Durban talks: Climate justice and food security

By |12 December 2011|

By Martina Liebsch, Director of Poverty and Advocacy at Caritas Internationalis

Representatives from different faiths gathered at a ‘Climate Justice and Food Security: Moral, ethical and spiritual imperatives’ side event 7 December at the Durban climate change talks.

The event was sponsored by Caritas Internationalis and World Council of Churches. The panel was chaired by Cardinal Wilfrid Napier of Durban and included Protestant, Catholic, Jewish, Hindu and Muslim representatives.

Reverend Mardi Tendal, of the United Church of Canada, said we should work towards transforming cultures of consumption to cultures of responsibility. She said there is a moral imperative for action and solidarity in reducing the adverse effects of climate change.

Rabbi Hillel Avidan from Durban said God maintains the creation, but gives us the responsibility to care for it. We have failed to do so and we have recognised it.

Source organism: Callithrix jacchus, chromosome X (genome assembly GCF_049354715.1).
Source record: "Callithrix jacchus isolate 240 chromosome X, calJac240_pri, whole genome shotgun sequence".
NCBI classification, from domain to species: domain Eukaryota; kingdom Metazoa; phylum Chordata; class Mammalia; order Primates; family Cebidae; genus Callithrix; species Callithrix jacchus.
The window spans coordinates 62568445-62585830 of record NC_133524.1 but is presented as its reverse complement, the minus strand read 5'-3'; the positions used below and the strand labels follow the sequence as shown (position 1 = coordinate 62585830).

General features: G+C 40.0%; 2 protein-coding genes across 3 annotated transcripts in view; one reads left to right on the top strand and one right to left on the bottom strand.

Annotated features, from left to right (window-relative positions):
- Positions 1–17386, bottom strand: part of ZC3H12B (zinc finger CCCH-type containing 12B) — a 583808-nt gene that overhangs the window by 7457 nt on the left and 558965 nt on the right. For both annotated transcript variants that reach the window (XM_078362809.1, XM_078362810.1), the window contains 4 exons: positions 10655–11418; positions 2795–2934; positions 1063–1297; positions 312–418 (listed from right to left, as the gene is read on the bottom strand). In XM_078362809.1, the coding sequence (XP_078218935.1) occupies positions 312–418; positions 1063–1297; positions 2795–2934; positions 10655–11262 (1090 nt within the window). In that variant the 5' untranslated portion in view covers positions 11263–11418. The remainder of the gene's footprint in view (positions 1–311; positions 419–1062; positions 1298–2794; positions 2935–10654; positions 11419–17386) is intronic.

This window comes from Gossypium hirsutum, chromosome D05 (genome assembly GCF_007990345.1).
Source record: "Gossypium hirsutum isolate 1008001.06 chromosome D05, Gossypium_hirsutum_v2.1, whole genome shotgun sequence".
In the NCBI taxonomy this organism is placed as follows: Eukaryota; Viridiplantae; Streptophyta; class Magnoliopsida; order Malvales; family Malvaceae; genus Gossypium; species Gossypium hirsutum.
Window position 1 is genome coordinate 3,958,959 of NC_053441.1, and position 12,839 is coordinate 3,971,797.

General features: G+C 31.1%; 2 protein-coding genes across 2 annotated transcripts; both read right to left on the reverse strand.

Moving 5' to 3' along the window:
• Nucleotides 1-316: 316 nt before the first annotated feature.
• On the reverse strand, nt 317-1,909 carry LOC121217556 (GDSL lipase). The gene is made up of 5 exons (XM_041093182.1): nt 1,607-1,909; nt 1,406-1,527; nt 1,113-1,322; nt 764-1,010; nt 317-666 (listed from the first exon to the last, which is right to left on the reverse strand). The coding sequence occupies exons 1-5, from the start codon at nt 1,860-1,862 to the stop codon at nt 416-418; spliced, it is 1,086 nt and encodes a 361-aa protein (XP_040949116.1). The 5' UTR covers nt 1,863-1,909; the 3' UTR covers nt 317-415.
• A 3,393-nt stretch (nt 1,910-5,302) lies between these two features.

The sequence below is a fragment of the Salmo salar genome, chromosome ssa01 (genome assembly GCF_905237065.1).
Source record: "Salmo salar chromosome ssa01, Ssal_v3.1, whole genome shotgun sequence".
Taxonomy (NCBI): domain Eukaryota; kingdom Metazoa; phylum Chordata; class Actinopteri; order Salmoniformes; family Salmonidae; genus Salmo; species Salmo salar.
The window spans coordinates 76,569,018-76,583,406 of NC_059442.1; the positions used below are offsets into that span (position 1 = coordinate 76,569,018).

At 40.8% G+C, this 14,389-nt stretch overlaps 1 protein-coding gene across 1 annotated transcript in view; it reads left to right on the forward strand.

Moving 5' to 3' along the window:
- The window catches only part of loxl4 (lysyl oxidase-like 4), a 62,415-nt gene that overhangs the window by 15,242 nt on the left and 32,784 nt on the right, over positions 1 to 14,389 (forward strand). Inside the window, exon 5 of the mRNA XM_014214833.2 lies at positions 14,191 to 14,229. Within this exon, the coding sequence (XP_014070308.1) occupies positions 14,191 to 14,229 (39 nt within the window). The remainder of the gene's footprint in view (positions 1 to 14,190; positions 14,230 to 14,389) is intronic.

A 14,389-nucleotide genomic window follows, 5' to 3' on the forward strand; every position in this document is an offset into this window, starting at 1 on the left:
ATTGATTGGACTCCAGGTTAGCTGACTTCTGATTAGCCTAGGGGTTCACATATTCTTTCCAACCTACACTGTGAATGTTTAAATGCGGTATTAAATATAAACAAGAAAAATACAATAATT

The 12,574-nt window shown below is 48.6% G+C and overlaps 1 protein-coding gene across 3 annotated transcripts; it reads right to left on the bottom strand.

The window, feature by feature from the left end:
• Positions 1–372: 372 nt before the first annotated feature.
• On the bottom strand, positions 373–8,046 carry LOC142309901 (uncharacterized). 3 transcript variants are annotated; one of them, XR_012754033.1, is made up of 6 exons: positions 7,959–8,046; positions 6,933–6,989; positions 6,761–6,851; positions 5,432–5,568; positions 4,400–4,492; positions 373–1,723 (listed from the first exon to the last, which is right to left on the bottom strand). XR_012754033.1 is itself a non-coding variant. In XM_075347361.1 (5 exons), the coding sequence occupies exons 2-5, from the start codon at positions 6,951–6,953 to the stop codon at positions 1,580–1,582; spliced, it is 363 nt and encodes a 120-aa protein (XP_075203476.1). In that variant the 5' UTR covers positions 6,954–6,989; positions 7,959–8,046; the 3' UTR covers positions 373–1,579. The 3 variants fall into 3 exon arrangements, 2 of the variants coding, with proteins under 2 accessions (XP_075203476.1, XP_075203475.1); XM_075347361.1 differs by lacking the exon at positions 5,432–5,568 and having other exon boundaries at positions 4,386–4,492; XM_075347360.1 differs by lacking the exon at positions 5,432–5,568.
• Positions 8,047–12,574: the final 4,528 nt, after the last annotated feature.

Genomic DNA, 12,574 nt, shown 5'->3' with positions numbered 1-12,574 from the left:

“Change does not happen through treaties and conventions, but by bringing in compassion and […]

Stay with Sudan

By |12 July 2011|

South Sudan celebrates independence

By |12 July 2011|

Mass in South Sudan for a new nation

By |11 July 2011|

A day after the people of South Sudan came together to declare their independence, they converged on St. Teresa Cathedral of Juba, South Sudan’s capital, on July 10th to celebrate a special Mass dedicated to their new nationhood.

Happy Birthday South Sudan

By |10 July 2011|

By Kim Pozniak